In the first series of Sherlock, a basic dichotomy was set up between Sherlock and John Watson. Sherlock was almost all brains, to the point that it honestly confused him that a woman whose baby had died would still be sad about the loss fourteen years later, and he considered it perfectly acceptable to dose himself with drug cocktails to optimize his thought processes. John, meanwhile, was all emotion—but especially all repressed emotion. He has a particular form of PTSD that’s left him so comfortable with chaos that he feels lost in the stability of civilian life, and his emotional torment manifests in his bad leg, and the occasional murder of psychotic cab driver. At the beginning of the series, these two guys are ground-level, grubby, and realistic. Their emotional beats make sense. But in season 3, Sherlock returns after a fake suicide, and things start to go off the rails.

“The Empty Hearse” initially focuses on John’s vehement physical reaction to Sherlock’s sudden aliveness, but then backs away from the idea that Sherlock should be held accountable for his actions. After rescuing John from a Guy Fawkes bonfire, the two men hunt down a bomb in an abandoned train car under Parliament. Rather than call the police, Sherlock insists they defuse it themselves. But then Sherlock, good ol’ I-never-show-emotion-unless-disdain-is-an-emotion Sherlock has an actual panic attack when he realizes he can’t defuse it, and they’re about to blow up and die. He apologizes in a way that makes John, still seething over the faked suicide, forgive his friend and call him “the best and wisest man I have ever known.”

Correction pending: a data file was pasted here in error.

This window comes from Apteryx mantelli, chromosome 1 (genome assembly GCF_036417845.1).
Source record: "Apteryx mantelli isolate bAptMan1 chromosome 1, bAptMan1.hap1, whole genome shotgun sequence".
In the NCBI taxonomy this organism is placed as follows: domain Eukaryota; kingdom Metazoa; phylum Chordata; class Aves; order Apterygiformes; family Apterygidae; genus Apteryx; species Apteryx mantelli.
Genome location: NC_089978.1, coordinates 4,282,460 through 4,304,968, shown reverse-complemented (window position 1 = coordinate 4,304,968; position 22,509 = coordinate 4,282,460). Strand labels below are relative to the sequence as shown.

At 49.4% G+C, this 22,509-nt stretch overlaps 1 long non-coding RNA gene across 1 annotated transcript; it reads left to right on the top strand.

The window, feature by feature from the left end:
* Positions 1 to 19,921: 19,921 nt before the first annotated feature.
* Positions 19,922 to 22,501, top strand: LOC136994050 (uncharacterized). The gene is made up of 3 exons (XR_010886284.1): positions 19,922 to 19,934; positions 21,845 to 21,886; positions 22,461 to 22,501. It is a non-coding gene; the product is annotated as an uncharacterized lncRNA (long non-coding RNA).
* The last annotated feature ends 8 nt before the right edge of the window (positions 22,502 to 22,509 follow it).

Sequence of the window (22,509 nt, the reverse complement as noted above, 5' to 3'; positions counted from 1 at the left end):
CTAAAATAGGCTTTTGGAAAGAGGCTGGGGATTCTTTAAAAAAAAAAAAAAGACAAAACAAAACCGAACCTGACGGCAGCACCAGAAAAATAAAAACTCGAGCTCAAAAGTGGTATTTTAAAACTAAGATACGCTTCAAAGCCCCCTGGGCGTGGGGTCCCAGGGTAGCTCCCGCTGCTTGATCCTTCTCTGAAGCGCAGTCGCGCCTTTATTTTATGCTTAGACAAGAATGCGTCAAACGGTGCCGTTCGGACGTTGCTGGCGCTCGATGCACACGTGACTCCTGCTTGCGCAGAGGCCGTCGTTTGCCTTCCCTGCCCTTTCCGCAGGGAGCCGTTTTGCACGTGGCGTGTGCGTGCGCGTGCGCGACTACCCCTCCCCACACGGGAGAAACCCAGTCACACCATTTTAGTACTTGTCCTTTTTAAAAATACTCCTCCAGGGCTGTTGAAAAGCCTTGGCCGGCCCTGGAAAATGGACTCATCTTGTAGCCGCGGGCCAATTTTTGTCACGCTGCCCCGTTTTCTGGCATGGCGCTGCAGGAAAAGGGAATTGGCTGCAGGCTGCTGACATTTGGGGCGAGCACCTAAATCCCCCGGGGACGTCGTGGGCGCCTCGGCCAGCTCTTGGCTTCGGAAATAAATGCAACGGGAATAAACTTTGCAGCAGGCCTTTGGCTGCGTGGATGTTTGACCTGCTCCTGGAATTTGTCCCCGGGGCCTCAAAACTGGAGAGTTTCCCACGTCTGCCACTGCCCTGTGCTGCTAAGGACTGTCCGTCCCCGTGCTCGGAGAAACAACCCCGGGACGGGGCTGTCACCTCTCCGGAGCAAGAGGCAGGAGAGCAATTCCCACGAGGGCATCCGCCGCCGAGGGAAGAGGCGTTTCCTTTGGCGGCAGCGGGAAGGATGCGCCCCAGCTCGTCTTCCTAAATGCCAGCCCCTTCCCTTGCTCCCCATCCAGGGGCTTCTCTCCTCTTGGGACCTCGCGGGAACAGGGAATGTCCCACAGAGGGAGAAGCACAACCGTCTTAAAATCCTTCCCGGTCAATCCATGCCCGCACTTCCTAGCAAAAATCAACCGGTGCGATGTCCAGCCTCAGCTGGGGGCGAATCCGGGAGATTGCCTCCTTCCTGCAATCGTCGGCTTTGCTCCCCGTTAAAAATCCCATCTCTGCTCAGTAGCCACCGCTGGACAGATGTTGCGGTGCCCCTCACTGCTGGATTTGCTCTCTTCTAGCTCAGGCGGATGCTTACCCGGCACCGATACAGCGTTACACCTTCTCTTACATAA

Then Sherlock does this:


Because of course the bomb is defused, and it’s all been a gag to force John to work through his anger and grief faster. To mourn and forgive on Sherlock’s timetable, essentially. This is, again, done to John mere weeks after he was kidnapped, drugged, and set on fire. Instead of beating the crap out of him again, John actually does forgive him, sort of, and the season goes along as though the two are BFFs again… just in time for John to find out that Mary has been lying to him for years, too, which so dwarfs what Sherlock did that it’s never mentioned again.